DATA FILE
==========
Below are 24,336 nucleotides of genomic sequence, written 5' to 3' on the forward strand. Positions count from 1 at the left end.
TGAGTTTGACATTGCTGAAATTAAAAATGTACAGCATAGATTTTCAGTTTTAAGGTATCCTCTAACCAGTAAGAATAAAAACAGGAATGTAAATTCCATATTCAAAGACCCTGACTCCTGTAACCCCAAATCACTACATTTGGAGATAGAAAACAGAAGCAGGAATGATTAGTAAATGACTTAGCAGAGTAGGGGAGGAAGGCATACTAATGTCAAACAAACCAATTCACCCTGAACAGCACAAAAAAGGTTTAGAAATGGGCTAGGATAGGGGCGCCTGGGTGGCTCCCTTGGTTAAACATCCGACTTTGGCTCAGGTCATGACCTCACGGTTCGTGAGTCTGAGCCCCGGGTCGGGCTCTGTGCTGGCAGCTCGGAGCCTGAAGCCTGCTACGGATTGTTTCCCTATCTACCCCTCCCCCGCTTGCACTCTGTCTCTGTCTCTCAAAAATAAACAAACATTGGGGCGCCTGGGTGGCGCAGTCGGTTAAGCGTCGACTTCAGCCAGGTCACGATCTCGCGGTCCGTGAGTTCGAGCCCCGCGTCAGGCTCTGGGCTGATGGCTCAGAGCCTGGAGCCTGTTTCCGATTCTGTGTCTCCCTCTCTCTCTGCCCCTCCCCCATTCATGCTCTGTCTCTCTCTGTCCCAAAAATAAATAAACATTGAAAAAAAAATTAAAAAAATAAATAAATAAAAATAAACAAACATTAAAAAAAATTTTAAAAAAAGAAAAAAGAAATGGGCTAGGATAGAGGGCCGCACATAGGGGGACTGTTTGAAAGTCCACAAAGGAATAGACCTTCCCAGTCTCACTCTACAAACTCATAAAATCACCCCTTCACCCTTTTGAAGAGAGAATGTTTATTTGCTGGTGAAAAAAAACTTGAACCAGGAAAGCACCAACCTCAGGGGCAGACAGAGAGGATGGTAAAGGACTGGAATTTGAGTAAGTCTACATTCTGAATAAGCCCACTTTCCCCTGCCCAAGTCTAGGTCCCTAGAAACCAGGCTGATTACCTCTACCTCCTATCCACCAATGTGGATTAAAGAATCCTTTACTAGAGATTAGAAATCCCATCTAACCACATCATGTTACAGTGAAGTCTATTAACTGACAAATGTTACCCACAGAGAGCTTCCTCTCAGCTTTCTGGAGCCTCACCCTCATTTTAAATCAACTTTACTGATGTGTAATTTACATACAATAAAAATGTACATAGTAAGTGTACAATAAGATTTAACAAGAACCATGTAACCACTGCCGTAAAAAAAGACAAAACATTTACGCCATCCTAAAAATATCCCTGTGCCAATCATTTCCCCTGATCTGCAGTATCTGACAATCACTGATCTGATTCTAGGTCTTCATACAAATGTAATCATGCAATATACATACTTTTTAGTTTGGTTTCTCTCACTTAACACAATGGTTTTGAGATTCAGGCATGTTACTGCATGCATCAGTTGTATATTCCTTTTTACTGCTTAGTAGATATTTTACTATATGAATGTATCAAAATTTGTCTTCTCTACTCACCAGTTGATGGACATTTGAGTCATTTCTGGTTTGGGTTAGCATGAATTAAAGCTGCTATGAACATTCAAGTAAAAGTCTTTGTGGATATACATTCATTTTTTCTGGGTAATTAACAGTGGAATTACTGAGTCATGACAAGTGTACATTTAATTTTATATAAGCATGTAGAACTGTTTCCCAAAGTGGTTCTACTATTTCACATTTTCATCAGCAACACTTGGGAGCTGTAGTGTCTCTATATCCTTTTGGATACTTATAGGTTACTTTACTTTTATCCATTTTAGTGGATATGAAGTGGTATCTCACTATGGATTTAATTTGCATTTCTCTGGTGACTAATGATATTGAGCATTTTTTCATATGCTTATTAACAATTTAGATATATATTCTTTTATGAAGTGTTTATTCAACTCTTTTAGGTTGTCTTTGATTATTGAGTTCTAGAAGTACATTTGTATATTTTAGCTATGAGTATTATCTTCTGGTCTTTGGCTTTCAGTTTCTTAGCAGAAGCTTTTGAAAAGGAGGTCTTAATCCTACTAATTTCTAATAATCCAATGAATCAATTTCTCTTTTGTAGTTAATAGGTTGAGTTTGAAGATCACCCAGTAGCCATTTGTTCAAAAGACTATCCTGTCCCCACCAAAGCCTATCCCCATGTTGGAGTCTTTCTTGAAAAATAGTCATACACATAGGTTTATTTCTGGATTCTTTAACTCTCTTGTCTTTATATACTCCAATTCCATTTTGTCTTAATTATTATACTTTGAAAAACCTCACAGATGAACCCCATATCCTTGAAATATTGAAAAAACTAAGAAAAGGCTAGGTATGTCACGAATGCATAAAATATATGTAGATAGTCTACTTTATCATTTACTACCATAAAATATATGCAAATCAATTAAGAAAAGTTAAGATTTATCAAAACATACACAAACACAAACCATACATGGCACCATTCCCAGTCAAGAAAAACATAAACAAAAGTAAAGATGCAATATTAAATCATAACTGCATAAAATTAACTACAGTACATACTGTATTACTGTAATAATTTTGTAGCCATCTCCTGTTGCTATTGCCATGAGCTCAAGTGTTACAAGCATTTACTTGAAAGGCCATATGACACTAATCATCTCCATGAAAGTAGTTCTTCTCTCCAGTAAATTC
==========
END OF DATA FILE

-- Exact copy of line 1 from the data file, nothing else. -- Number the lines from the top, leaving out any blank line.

Below are 24,336 nucleotides of genomic sequence, written 5' to 3' on the forward strand. Positions count from 1 at the left end.